US press: pick of the papers

The ten must-read opinion pieces from today's US papers.

1. Elephants down under (New York Times)

In New Zealand and Australia, you could almost fit their entire political spectrum -- from conservatives to liberals -- inside the US Democratic Party, writes Thomas Friedman, from Christchurch, New Zealand.

2. Republicans are causing a moral crisis in America (Washington Post)

The real crisis of public morality in the United States doesn't lie in the private decisions Americans make in their lives or their bedrooms; it lies at the heart of an ideology -- and a set of policies -- that the right-wing has used to batter and browbeat their fellow Americans, writes Katrina vanden Heuvel.

3. A small step forward for Earth (LA Times)

To really make a difference, the EPA should crack down on existing coal plants. But during an election year, when short-term economic concerns are trumping long-term ones, we'll take what we can get, says this editorial.

4. Could defeat in court help Obama win? (New York Times)

If the new health care law's individual mandate to purchase insurance is upheld, it will be hailed as a big win for the administration. But the White House might actually reap more political dividends from defeat, says Ross Douthat.

5. The rich are different; they get richer (Washington Post)

A middle class enduring prolonged stagnation isn't likely to fund projects the nation needs to undertake -- such as rebuilding our infrastructure or increasing teacher pay -- or, ultimately, to retain its faith in the efficacy of democracy, writes Harold Meyerson.

6. Europe's firewall follies (Wall Street Journal)

This editorial says: As best we can tell, the world did not end (as widely predicted) when Athens was forced to restructure its debt, despite the benefit of previous bailouts. So why does Europe now need to double down on the same bailout medicine that so expensively failed to save Greece?

7. US foreign policy tries to lock up loose nukes (San Francisco Chronicle)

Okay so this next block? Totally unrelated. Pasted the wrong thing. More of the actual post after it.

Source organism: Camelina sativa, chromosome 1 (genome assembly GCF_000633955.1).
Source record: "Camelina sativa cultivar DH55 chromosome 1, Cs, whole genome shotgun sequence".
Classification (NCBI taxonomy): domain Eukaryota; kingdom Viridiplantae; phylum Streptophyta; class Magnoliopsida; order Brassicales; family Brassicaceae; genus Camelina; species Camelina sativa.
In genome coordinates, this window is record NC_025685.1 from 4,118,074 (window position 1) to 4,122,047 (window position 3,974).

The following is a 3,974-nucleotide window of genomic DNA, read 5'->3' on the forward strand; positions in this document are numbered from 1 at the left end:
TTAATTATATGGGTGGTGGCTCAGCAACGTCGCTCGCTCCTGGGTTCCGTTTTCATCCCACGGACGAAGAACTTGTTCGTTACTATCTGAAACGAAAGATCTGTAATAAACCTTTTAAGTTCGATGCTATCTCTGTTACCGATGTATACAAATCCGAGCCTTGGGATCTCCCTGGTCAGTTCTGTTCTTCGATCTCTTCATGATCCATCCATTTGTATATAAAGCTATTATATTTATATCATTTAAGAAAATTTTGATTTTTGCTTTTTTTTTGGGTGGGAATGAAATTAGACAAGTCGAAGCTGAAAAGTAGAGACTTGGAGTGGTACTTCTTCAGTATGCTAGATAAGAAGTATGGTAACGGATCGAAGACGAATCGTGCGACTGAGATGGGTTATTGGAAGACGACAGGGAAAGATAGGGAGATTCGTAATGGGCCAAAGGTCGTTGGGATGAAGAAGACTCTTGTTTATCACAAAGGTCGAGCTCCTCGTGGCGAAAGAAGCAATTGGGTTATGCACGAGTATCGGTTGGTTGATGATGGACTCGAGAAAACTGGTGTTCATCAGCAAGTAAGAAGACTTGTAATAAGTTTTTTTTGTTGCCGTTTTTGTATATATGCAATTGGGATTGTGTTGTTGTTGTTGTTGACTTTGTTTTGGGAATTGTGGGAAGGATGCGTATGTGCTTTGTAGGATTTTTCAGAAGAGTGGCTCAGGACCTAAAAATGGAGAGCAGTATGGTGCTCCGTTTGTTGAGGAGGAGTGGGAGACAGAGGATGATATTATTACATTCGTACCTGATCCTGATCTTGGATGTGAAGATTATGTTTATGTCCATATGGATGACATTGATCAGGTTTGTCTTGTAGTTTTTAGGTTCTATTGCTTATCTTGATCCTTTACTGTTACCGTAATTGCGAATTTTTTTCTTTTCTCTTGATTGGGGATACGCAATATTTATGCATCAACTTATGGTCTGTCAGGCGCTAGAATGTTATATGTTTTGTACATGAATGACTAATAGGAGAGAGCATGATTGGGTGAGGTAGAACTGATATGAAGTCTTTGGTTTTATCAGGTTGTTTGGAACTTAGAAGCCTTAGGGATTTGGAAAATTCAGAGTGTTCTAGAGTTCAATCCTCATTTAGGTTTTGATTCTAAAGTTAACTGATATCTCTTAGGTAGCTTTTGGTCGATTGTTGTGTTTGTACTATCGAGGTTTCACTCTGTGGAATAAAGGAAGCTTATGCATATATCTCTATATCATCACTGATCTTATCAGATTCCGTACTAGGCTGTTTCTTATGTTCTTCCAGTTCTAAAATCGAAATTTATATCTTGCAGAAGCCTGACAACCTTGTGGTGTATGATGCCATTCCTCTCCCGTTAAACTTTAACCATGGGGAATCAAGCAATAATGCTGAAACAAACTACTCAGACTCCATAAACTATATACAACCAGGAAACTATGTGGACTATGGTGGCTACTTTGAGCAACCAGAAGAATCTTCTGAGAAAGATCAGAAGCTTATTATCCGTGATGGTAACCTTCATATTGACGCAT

Neither of two major sources of worry - Iran and next-door North Korea - attended a recent summit. The get-together underlined the ostracized, outsider status of the two nations, which have refused to divulge the extent of their nuclear buildup, writes this editorial.

8. Streamline the federal government (Politico)

It is in the national interest to approve the president's consolidation authority, so that we can bring Washington into the 21st century by making it tech savvy and agile, a true partner for U.S. companies, small and large, that will be the source of jobs for years to come, write Jeff Zients and John Engler.

9. Ripping out Obamacare by the roots (Washington Examiner)

We are only beginning to scratch the surface of Obamacare. Never before has a piece of legislation empowered an unaccountable, unelected official, in this case the secretary of health and human services, to wield such enormous regulatory power, writes Rep. Michele Bachmann.

10. Income inequality does matter (USA Today)

Some think the problem is one of relative deprivation, that folks in the middle are doing OK. It's just a matter of envy. Not so, says Philip Meyer.

Symbols of the Democratic and Republican parties on display in Washington, D.C. in 2008. Credit: Getty Images
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After Richmond Park, Labour MPs are haunted by a familiar ghost

Labour MPs in big cities fear the Liberal Democrats, while in the north, they fear Ukip. 

The Liberal Democrats’ victory in Richmond Park has Conservatives nervous, and rightly so. Not only did Sarah Olney take the votes of soft Conservatives who backed a Remain vote on 23 June, she also benefited from tactical voting from Labour voters.

Although Richmond Park is the fifth most pro-Remain constituency won by a Conservative at the 2015 election, the more significant number – for the Liberal Democrats at least – is 15: that’s the number of Tory-held seats they could win if they reduced the Labour vote by the same amount they managed in Richmond Park.

The Tories have two Brexit headaches, electorally speaking. The first is the direct loss of voters who backed David Cameron in 2015 and a Remain vote in 2016 to the Liberal Democrats. The second is that Brexit appears to have made Liberal Democrat candidates palatable to Labour voters who backed the party as the anti-Conservative option in seats where Labour is generally weak from 1992 to 2010, but stayed at home or voted Labour in 2015.